I spend a lot of time thinking about the purpose of science education. Lots of folks have written at length in academic journals about why students should learn science and how to define scientific literacy. While these arguments are important pieces of the science education literature, most of my thinking about the purpose of science education is more personal and contextual. I start teaching an Physical Science course for non-science majors next week, so have found myself reflecting once again as to what I hope my students get from my science classes.
1) Critical thinking. More than anything else, I hope to help students further develop their critical thinking skills. I think science is particularly good at using evidence to support thinking, even if evidence is not the only factor affecting scientists’ thinking. If students can debate ideas, support their thinking with evidence, and recognize logical flaws in their own and other’s thinking when discussing the natural world, I believe these skills will transfer to other domains.
2) How science works. In science education, this is related to the field “nature of science”. Too often students leave science thinking that a scientist is someone who recreates investigations others have done. I’ve had students explicitly say this too me. Why wouldn’t they think this when all they do is verification cookbook labs? I want students to leave my class knowing the investigative nature of science, that science requires creativity, and that personal and social factors impact scientific investigations. While such ideas can lead to skepticism of science, I also want them to learn about the importance of the scientific community, consensus building, and the role of paradigms in science. If they learn how science works (rather than just how to plan an experiment), they are better equipped to critique the sensationalized headlines they see concerning science.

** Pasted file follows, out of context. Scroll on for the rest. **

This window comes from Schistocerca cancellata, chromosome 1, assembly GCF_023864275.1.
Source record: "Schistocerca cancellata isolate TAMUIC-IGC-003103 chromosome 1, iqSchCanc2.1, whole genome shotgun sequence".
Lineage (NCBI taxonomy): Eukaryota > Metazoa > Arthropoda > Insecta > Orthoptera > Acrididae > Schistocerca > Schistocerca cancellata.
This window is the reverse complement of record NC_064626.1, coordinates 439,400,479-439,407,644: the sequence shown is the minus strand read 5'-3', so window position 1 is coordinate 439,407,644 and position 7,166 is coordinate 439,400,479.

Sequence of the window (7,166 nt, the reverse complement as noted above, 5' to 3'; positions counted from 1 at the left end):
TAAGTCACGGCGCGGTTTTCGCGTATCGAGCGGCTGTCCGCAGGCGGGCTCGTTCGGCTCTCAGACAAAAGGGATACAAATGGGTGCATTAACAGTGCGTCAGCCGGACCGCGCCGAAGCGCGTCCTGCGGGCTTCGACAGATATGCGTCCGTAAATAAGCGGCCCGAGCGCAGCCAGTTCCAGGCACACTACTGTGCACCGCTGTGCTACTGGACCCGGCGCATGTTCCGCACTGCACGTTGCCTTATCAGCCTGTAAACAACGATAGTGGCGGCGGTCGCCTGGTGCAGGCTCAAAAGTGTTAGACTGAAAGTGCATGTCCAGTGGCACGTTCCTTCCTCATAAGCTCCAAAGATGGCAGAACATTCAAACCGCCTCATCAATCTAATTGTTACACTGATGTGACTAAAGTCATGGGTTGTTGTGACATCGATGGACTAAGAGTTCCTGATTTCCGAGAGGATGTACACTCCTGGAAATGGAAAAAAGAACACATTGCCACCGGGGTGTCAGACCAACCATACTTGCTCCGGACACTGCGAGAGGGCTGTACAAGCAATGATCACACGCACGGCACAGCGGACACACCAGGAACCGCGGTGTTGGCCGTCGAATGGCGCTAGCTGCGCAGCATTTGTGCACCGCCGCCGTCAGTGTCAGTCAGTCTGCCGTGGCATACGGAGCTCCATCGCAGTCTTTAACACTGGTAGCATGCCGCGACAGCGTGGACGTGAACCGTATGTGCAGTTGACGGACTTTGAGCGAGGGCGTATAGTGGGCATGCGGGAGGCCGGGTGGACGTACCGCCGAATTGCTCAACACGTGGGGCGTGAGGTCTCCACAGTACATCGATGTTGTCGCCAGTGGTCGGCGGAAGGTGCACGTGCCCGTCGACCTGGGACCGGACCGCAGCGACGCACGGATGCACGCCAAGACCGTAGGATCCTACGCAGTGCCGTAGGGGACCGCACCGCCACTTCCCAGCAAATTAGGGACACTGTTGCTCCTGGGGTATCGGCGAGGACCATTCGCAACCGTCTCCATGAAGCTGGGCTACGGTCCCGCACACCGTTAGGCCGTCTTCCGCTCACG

3) Science content. Given that I am teaching a science course, I do want students to leave knowing something about the natural world. However, I am not overly concerned about them knowing particular factoids or equations. Instead, I want students to understand broadly applicable ideas in science. I don’t need them to remember PV=nRT if they can accurately picture how particles react to various stimuli. Indeed, a particulate view of matter applies to gas laws, density, fluids, chemical reactions, plate tectonics, weather, and probably some other ideas. My hope is that by deeply understanding fundamental, rather than trivial, ideas about nature, students develop a more accurate intuition about our current understanding of how nature works.
There are other things I hope my students get out of my science classes (and all of my classes), yet these three seem to be the most fundamental for me right now. For example, I want students to be effective communicators, but we can’t communicate effectively until we can think critically. I also want students to engage in socio-scientific reasoning. However, such reasoning requires an understanding of some content, critical thinking, and understanding the nature of science doesn’t hurt. I also want students to value science, but I don’t think they can do that until they understand some content and how science works.
Sometimes our curriculum or textbooks cause us to forget what we really want for students. My list doesn’t have to be your list, but I hope you find a way to focus on your list rather than the list that was handed to you.